Starting our journey south

By |Published On: July 24, 2023|Categories: Europe, Svalbard|469 words|0 Comments|


Our plan for this morning had been to hang out with the bear for a bit longer and then to head south. It seemed kind of odd to sail away from a happily locatable polar bear, it’s not as if this happens every day. It was somewhat disappointing then when we took the dinghy around to the walrus carcass to find no bear. Hmm. We spent 20 minutes carefully scouring the gullies and slopes above the walrus and those behind us on the peninsular. No bear. We took a trundle around the skerries and the island in the centre of the bay. Still no bear. We waited for it to emerge from behind a boulder. Still no bear. So we went back to Yuma for an espresso.

Not a bear, but a fat and happy Common seal. Also nice to see.


Then a bear. Coffee does it again. I’m not sure where it had been hiding but suspect that it was up on the bluff that separates the main Virgohamna bay from this inside bay where the dead walrus was lying.

Wherever it had been sleeping of its walrus feasting, our bear now emerged for its daily swim. Again, this was no quick dip but rather a multi-hour wallow that involved a close and detailed inspection of the boats at anchor, followed by swim a mile or more offshore with lots of duck diving and rolling around in a leisurely fashion. Life is good when you’ve got a belly full of dead walrus for the third or fourth day running.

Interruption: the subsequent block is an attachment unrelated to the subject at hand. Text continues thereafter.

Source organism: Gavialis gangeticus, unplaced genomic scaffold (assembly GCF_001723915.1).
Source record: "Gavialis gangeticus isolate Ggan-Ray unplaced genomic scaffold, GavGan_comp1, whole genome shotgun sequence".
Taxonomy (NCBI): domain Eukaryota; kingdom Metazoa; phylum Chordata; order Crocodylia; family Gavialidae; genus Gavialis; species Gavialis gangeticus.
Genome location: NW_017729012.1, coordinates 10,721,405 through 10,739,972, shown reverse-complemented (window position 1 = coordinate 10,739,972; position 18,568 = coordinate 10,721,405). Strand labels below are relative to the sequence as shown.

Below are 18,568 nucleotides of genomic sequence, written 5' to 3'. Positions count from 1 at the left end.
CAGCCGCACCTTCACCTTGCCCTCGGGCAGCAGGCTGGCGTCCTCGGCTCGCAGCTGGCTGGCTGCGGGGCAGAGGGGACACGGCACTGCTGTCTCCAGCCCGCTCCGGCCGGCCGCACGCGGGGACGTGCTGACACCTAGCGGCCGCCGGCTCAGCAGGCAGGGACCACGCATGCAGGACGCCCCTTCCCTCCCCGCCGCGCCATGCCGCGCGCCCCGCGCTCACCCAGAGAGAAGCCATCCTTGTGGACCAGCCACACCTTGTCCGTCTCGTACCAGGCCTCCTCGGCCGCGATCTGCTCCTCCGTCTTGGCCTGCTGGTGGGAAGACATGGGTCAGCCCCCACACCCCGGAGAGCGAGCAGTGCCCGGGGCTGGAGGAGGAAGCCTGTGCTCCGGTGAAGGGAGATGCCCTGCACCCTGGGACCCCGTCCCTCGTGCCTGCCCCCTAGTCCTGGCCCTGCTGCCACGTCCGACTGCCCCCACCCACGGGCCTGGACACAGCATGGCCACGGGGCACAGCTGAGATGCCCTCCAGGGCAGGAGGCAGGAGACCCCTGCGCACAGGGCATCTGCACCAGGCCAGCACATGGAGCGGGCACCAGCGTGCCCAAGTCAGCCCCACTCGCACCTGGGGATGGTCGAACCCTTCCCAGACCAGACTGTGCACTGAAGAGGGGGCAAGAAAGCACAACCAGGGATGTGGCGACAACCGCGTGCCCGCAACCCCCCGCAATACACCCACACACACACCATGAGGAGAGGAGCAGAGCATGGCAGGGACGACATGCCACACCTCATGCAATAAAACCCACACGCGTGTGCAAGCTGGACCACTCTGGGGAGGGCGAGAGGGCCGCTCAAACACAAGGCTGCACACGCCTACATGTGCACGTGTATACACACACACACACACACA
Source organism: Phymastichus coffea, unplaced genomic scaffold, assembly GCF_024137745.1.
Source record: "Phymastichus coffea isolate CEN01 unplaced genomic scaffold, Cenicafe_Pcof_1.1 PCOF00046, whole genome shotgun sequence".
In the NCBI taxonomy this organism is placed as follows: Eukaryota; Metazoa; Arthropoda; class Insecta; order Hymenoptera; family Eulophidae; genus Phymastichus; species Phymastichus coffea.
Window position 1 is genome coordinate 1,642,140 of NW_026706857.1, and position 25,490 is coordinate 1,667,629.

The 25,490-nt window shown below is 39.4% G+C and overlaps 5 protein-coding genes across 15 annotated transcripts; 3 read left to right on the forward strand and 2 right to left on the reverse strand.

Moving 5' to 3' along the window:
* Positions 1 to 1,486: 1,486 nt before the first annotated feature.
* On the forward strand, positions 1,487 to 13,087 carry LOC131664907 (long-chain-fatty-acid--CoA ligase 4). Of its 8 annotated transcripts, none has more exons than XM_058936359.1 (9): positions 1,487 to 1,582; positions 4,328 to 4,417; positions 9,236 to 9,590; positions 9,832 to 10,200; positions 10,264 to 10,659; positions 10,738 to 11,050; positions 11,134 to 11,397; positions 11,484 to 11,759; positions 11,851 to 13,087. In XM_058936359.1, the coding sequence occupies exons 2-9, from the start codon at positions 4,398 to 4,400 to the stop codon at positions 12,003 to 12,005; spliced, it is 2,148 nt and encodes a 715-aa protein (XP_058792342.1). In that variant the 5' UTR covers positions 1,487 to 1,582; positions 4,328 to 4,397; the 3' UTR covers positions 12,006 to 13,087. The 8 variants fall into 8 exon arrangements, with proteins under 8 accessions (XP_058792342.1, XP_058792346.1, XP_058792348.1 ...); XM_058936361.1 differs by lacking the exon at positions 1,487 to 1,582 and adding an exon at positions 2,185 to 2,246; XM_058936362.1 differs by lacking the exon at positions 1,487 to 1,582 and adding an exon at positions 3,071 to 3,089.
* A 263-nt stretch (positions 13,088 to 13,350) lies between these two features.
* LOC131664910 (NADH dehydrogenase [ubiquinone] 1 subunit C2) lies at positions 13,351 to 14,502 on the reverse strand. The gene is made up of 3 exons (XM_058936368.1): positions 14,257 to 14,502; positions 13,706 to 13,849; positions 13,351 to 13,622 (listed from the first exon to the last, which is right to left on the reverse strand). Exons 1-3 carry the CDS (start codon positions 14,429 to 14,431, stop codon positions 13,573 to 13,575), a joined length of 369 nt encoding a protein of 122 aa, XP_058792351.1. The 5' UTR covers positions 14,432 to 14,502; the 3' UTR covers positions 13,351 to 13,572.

Arctic tern swooping our polar bear during its daily swim.


After a couple of hours, our bear had had enough of the water and unhurriedly swam back into shore. On the way it stopped by Yuma to check us out before swimming to the shoreline to play (and eat? Not sure…) with some kelp. It then climbed ashore and up onto the bluff where it disappeared from view.

Playing with (and eating?) kelp.



One last look at our polar bear. What a treat it’s been!



We took this as our cue to leave. With only the slightest breeze we again played motor boat past the jagged peaks, winding glaciers and bleak stony shores of Smeerenburgfjord.

Views of Smeerenburgfjord towards Smeerenburg glacier.

At the southern end of the fjord the Smeerenburg glacier rose up through wispy clouds to the pointy mountaintops that prompted Willem Barentsz to give the island its name, Spitsbergen.

Spitse bergen alright!



More spitse bergen.

As we passed through the channel between Dansksøya and Spitsbergen we encountered SY Wildmaa. This was a Swiss boat that we had met in Blokken in northern Norway a month or so earlier. They had given us a hand getting moored up in between the fishing boats. They called us up on the VHF and we had a very pleasant chat as we passed. Then we continued on to Magdalenefjorden, our destination for the day.

Polar skies.

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A fjord named after a saint